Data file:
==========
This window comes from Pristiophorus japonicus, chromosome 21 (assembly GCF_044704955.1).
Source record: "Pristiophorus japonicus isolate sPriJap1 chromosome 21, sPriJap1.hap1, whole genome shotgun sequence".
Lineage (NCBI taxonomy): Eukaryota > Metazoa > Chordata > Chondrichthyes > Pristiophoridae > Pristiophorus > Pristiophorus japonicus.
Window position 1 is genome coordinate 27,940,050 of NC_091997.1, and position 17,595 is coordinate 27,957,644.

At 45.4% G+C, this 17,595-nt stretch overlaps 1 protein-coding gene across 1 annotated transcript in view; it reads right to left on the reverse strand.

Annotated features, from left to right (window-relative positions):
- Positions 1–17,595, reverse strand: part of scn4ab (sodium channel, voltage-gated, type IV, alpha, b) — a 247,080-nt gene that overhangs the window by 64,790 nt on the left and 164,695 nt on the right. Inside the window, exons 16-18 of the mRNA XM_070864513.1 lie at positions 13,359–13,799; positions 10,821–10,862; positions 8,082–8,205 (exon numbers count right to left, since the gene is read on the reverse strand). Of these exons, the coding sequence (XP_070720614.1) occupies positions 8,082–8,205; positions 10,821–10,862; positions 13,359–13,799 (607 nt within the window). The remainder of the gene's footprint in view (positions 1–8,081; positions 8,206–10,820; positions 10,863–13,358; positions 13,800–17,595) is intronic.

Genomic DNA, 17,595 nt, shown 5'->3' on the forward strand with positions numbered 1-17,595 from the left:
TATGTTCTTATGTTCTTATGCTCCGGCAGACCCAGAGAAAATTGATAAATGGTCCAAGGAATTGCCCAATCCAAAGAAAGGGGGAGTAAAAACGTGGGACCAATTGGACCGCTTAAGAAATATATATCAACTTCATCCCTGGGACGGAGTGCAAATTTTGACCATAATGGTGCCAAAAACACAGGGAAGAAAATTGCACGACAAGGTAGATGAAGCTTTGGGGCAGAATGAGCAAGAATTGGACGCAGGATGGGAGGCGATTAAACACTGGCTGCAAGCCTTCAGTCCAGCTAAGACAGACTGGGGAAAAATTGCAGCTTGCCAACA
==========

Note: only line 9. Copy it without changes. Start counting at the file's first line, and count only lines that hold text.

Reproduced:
TATGTTCTTATGTTCTTATGCTCCGGCAGACCCAGAGAAAATTGATAAATGGTCCAAGGAATTGCCCAATCCAAAGAAAGGGGGAGTAAAAACGTGGGACCAATTGGACCGCTTAAGAAATATATATCAACTTCATCCCTGGGACGGAGTGCAAATTTTGACCATAATGGTGCCAAAAACACAGGGAAGAAAATTGCACGACAAGGTAGATGAAGCTTTGGGGCAGAATGAGCAAGAATTGGACGCAGGATGGGAGGCGATTAAACACTGGCTGCAAGCCTTCAGTCCAGCTAAGACAGACTGGGGAAAAATTGCAGCTTGCCAACA